To a deaf idol, if Thou take them at their word.

Take not, oh Lord, our literal sense. Lord, in Thy great,
Unbroken speech our limping metaphor translate.”

You know, C.S. Lewis was not much for mysticism. But yet even he saw that truth, that even our prayers, are idolatrous if taken at face value. How can we explain that which is so entirely different, yet so all consumed within?

Ruth Shaver: So how many of you are agnostic? Anybody who’s not raising your hand, raise your hand right now, because the word agnostic means “not knowing.” None of us know about God – we believe. God is not knowing – it is different, and part of what happens in the competition, if you will, between faith and science is that people use the wrong verbs. And so people will state categorically, “I know that God exists,” “I know that God created the earth in six days,” and “I know that humans are supposed to be at the pinnacle, and we have dominion over the earth, and therefore everything human beings do is ordained by God.” (And therefore we don’t have to care about climate change). But the reality of it is that God is not knowable. It’s okay to be agnostic when we stop to think about the power of the word “believe.”

This is a wonderful quote from St. Gregory of Nyssa: “The one who is going to associate intimately with God must go beyond all that is visible (and lifting up their own mind as to a mountaintop, to the invisible and incomprehensible) believe that the divine is there, where the understanding does not reach.”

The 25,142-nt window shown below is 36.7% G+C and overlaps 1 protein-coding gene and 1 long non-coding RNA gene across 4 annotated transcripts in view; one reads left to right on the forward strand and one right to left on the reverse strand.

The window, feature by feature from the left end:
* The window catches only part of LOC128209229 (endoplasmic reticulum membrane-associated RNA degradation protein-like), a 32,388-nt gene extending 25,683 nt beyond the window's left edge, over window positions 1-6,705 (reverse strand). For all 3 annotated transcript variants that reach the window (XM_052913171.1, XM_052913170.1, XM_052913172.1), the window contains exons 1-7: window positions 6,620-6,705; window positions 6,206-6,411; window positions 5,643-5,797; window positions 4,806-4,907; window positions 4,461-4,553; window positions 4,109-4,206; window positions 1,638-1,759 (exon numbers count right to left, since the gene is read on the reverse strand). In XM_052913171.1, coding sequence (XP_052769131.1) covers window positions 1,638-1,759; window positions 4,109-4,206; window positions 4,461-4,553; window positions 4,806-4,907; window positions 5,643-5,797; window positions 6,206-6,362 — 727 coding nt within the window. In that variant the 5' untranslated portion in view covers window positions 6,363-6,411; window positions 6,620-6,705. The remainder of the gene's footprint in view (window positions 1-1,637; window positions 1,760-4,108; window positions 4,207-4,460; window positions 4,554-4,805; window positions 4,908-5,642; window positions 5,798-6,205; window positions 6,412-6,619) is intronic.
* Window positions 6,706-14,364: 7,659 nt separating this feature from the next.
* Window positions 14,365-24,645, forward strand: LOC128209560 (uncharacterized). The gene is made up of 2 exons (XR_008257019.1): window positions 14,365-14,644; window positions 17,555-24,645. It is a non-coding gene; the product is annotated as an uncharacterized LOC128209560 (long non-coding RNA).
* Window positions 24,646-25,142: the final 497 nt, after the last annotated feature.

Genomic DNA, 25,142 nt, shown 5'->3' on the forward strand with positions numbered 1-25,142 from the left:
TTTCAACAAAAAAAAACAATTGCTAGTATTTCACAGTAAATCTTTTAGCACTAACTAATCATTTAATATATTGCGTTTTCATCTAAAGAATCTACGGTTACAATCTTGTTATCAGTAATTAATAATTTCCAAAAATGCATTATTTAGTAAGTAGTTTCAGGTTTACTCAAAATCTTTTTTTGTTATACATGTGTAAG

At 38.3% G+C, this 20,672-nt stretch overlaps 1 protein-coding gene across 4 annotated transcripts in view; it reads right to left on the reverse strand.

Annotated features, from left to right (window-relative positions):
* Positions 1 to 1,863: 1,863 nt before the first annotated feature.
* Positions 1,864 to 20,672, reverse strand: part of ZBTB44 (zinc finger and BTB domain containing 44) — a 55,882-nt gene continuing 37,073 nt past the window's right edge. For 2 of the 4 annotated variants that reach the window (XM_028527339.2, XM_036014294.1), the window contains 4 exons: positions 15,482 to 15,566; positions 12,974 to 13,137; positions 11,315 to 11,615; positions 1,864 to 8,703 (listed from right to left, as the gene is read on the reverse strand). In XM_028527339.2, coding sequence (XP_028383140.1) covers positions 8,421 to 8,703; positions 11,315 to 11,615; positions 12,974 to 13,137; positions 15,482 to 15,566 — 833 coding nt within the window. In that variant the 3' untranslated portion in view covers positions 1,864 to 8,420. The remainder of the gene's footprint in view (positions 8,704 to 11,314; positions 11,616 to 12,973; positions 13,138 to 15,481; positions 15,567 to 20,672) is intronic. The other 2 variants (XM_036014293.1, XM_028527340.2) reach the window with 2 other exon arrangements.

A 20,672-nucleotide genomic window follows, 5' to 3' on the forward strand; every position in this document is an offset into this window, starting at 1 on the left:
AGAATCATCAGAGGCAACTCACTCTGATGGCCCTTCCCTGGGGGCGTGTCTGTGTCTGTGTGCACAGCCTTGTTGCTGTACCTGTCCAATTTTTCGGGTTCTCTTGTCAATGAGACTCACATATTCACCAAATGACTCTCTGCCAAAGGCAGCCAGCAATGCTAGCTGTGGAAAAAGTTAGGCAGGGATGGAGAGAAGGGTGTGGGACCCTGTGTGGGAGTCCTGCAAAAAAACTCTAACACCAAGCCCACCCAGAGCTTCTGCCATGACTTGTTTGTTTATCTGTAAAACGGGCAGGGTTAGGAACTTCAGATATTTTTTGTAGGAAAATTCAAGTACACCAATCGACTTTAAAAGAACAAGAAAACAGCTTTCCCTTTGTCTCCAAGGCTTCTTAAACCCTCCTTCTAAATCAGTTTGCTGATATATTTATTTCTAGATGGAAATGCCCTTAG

This is categorically different from how we explore science. Science is what we think we can know. God willing, there will always be more questions than answers in science, because otherwise we stop being creative and imaginative, and God, life would be boring then. But faith is something that we can’t know, so that we have to take it on faith.

So when we reach the limits of what we know in science, even scientists to start to take things on faith, which is what I like to point out. When Einstein threw in the Cosmological Constant, he was hoping that something would explain it other than quantum physics. He took it on faith that there would be another answer. Well, he was wrong, but I don’t think he lived to actually understand that, which might be a good thing.